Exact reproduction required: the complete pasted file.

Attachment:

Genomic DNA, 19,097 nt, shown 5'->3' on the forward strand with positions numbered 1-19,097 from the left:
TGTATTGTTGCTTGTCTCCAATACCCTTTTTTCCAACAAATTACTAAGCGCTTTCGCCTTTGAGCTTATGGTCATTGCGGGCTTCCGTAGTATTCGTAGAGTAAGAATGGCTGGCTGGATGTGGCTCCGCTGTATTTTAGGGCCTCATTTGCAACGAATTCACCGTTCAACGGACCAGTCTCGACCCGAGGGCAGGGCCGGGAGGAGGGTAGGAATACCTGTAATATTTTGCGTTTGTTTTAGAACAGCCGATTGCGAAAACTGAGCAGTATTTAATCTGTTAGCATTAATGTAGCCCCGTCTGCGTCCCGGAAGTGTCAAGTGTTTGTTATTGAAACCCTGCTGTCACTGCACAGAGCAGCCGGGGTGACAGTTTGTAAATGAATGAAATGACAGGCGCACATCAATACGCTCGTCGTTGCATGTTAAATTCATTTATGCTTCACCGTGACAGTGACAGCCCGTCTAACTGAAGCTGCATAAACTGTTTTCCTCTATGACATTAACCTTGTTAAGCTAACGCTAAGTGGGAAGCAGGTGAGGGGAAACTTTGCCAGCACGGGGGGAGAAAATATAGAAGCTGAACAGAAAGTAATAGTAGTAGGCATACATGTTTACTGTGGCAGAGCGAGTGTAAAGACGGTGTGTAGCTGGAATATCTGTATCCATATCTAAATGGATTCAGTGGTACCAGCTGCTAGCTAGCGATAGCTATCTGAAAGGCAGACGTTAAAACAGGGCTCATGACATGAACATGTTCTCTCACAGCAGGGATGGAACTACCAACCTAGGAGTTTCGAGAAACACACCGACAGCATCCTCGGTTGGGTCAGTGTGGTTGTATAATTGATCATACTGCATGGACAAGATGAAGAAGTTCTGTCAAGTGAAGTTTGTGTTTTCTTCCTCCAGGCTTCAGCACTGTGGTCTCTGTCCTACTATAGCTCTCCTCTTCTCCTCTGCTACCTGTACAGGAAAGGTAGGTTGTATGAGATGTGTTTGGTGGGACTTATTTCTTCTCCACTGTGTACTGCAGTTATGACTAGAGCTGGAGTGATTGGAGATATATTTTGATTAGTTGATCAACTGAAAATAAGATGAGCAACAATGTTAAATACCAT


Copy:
Genomic DNA, 19,097 nt, shown 5'->3' on the forward strand with positions numbered 1-19,097 from the left:
TGTATTGTTGCTTGTCTCCAATACCCTTTTTTCCAACAAATTACTAAGCGCTTTCGCCTTTGAGCTTATGGTCATTGCGGGCTTCCGTAGTATTCGTAGAGTAAGAATGGCTGGCTGGATGTGGCTCCGCTGTATTTTAGGGCCTCATTTGCAACGAATTCACCGTTCAACGGACCAGTCTCGACCCGAGGGCAGGGCCGGGAGGAGGGTAGGAATACCTGTAATATTTTGCGTTTGTTTTAGAACAGCCGATTGCGAAAACTGAGCAGTATTTAATCTGTTAGCATTAATGTAGCCCCGTCTGCGTCCCGGAAGTGTCAAGTGTTTGTTATTGAAACCCTGCTGTCACTGCACAGAGCAGCCGGGGTGACAGTTTGTAAATGAATGAAATGACAGGCGCACATCAATACGCTCGTCGTTGCATGTTAAATTCATTTATGCTTCACCGTGACAGTGACAGCCCGTCTAACTGAAGCTGCATAAACTGTTTTCCTCTATGACATTAACCTTGTTAAGCTAACGCTAAGTGGGAAGCAGGTGAGGGGAAACTTTGCCAGCACGGGGGGAGAAAATATAGAAGCTGAACAGAAAGTAATAGTAGTAGGCATACATGTTTACTGTGGCAGAGCGAGTGTAAAGACGGTGTGTAGCTGGAATATCTGTATCCATATCTAAATGGATTCAGTGGTACCAGCTGCTAGCTAGCGATAGCTATCTGAAAGGCAGACGTTAAAACAGGGCTCATGACATGAACATGTTCTCTCACAGCAGGGATGGAACTACCAACCTAGGAGTTTCGAGAAACACACCGACAGCATCCTCGGTTGGGTCAGTGTGGTTGTATAATTGATCATACTGCATGGACAAGATGAAGAAGTTCTGTCAAGTGAAGTTTGTGTTTTCTTCCTCCAGGCTTCAGCACTGTGGTCTCTGTCCTACTATAGCTCTCCTCTTCTCCTCTGCTACCTGTACAGGAAAGGTAGGTTGTATGAGATGTGTTTGGTGGGACTTATTTCTTCTCCACTGTGTACTGCAGTTATGACTAGAGCTGGAGTGATTGGAGATATATTTTGATTAGTTGATCAACTGAAAATAAGATGAGCAACAATGTTAAATACCAT